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Maurice Sorrell

In honor of National Black Business Month, we're highlighting this photograph of an unknown group of woman in Washington, D.C. taken by by Maurice Sorrell.




Sorrell (1914-1998) was a noted African American photographer who broke the race barrier to the White House News Photographers Association in 1961 while employed by the Washington Afro American. He covered 9 presidential administrations and traveled to over 20 countries.


Born in Washington, D.C. he began taking photos in his childhood. He worked in the photography department at the Pentagon, but was restricted to the darkroom due to his race.


He was well known for his visual documentation of the Civil Rights Movement of the 1960s and provided imagery of events like the Montgomery to Selma march led by Rev. Dr. Martin Luther King, Jr.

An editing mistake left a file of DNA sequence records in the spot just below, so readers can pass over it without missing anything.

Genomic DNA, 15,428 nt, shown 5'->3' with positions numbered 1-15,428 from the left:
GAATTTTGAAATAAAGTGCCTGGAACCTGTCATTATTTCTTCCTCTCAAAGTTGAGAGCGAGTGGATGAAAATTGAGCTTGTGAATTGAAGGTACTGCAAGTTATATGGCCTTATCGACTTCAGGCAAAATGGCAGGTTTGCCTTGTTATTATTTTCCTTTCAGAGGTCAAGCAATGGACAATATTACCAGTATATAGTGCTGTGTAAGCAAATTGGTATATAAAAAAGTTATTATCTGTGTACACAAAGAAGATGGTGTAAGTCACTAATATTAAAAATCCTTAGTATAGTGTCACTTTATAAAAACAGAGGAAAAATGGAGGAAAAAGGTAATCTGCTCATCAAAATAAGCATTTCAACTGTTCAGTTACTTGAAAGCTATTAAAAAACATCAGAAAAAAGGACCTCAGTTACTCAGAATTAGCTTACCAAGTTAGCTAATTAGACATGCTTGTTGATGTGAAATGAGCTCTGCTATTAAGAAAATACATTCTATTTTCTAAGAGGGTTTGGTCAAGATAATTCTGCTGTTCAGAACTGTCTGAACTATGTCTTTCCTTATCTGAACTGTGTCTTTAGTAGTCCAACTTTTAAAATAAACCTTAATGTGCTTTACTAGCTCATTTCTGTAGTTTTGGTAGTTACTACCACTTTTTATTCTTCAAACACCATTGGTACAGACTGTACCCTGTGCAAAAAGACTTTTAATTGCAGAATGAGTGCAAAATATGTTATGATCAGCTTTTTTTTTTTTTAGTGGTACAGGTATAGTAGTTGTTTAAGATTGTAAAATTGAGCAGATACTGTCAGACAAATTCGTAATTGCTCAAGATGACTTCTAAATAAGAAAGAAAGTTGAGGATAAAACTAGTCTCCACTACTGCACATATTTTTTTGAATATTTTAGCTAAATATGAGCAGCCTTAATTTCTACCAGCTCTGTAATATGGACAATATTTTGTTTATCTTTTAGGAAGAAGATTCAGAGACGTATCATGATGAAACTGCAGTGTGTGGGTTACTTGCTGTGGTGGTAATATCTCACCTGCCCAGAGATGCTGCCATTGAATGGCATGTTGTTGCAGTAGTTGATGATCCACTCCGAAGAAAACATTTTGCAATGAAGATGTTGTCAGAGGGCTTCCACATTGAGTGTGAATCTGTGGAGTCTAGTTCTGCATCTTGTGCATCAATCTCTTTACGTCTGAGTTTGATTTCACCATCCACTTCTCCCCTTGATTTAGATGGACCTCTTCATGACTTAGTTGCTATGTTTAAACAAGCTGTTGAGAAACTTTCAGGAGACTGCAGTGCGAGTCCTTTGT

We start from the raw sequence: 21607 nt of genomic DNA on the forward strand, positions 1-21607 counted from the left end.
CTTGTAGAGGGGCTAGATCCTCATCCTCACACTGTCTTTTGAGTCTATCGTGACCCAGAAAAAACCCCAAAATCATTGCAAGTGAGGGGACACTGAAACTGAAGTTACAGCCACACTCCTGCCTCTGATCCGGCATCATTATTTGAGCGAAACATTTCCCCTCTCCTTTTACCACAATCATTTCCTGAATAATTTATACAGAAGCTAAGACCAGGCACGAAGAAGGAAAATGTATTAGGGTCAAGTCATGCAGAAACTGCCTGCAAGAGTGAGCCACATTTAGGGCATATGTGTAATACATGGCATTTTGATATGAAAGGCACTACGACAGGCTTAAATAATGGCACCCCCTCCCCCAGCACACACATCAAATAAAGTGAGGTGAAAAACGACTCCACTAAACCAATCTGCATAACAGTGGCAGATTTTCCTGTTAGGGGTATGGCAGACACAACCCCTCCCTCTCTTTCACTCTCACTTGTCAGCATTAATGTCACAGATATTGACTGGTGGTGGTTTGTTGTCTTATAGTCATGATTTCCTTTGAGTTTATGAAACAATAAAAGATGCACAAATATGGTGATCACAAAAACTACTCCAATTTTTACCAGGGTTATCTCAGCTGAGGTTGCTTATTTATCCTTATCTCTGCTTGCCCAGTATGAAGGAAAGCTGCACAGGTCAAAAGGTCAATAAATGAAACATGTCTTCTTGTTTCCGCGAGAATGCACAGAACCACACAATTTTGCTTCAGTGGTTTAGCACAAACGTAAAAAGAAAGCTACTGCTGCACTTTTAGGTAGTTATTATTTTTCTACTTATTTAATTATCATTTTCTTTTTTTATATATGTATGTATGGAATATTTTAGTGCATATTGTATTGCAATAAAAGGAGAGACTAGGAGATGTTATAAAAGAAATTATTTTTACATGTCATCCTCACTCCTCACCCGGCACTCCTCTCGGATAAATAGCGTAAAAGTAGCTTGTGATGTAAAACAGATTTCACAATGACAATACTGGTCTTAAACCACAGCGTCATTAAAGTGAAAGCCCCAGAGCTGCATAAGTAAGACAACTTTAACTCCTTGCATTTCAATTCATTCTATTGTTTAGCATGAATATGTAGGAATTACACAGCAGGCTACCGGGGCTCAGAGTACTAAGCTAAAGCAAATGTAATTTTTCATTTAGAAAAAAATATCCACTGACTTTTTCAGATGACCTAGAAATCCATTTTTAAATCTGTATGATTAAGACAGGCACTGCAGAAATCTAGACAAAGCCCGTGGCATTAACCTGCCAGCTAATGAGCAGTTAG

In 1962, he began a 31 year tenure with Ebony and Jet Magazine ( produced by the Johnson Publishing Company). If you look through your vintage editions of the magazine, you'll see that Sorrell photographed the cover images.


In 2018, the Slought Organization and the University of Pennsylvania curated an exhibit of Sorrell's work.


This is part of a larger Sorrell photography collection within the Nanny Jack & Co


Colorized by #DeOldify

Courtesy of Nanny Jack & Co Archives

#BlackHistoryisEverywhere

#NegroHistoryDetective

#HistoricBlackTravel

#ArtifactualJourney

#HistoricDrip

#AfroLiteracy

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